Into a New Neighborhood
People move. Historians have suggested that almost all of human history can be summarized in those two words. Certainly for urban dwellers and for urban religious institutions, those words are experientially true.
Immanuel was no exception. Born in the area just north of the Chicago River, Immanuel had moved to the Near North section of the city in 1869. That area was then a center of Scandinavian homes, businesses and culture. By the end of the century, the Norwegians and Swedes had departed the neighborhood in large numbers, and the Near North was becoming increasingly Italian and Roman Catholic.
As early as 1907, the leadership of Immanuel and the Augustana Synod had begun planning for a new congregation in the far northern part of the city. The initial site for the new church was in the Edgewater community, near the current Senn High School. Bethel Chapel, as it was named, had a rather rocky beginning, with several short-term pastors. The congregation never exceeded 150, but many members of Immanuel began attending worship there, due to its proximity to their homes.
In 1912, merger talks between Immanuel and Bethel began, but it wasn’t until 1918 that the two congregations were formally joined and plans were initiated for a large new edifice about four blocks northwest of Bethel. Construction began in 1921 at 1500 Elmdale Avenue and was completed the following year. The planning had begun under the leadership of Pastor Peter Peterson, but in 1919 he was elected bishop and resigned from Immanuel. Pastor C.O. Bengsten was called as his successor and was the overseer of the building project.
The new structure included a parish hall and parsonage, but no permanent worship space. The first floor of the parish hall (the current Founders Hall) served as sanctuary for more than 30 years. A second-floor gymnasium provided space for Sunday School and other activities. The tower included an apartment and, at one time, the transmission center for a radio station. Because of the presence of an underground spring, no basement was constructed.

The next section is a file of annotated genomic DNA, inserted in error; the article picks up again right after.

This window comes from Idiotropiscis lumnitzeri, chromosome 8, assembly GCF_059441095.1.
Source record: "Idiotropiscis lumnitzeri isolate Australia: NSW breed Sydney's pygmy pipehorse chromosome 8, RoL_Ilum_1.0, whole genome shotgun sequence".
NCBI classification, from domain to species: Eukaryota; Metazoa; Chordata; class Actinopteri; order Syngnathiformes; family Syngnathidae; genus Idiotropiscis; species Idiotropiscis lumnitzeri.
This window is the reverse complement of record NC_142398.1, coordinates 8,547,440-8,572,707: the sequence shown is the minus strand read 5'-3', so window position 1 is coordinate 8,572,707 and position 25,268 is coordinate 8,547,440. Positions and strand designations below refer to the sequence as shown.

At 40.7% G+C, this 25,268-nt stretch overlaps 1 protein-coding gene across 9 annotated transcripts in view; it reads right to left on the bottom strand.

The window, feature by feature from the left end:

Challenges of Urban Ministry
The major reason cited for Immanuel’s move from the Near North to Edgewater was proximity to a large number of its members’ homes. A secondary reason, however, was certainly a sense that the present neighborhood was deteriorating and becoming unsafe. Even the move to more affluent Edgewater, it would develop, was no guarantee that one could escape the challenges of urban ministry in the twentieth century.
Edgewater, along with its neighbors Rogers Park and Uptown, was a wealthy, socially vibrant, and artistically rich section of Chicago in the 1920’s and 1930’s. Decline set in after World War II, and was precipitous in some neighborhoods. Edgewater fared better than the adjacent areas, but even there poverty, hunger, and inadequate housing became major community issues. The flight of more affluent families and young people to the suburbs compounded these problems. Energetic efforts by members of the community and neighborhood organizations were able to reverse the decline, and Edgewater emerged as a highly desirable portion of the city, while maintaining its strong diversity.
Immanuel’s response to community needs embraced a wide variety of activities, from athletic events to scouting programs, from musical organizations to social groups. The Edgewater Tutoring Program, founded by Sally Grenz, answered the need of neighborhood children for intensive one-on-one assistance. Parish nurse Michelle Knapp likewise created the Together Program to provide support for young children and their caregivers. Both ETP and Together have grown and continue to prosper.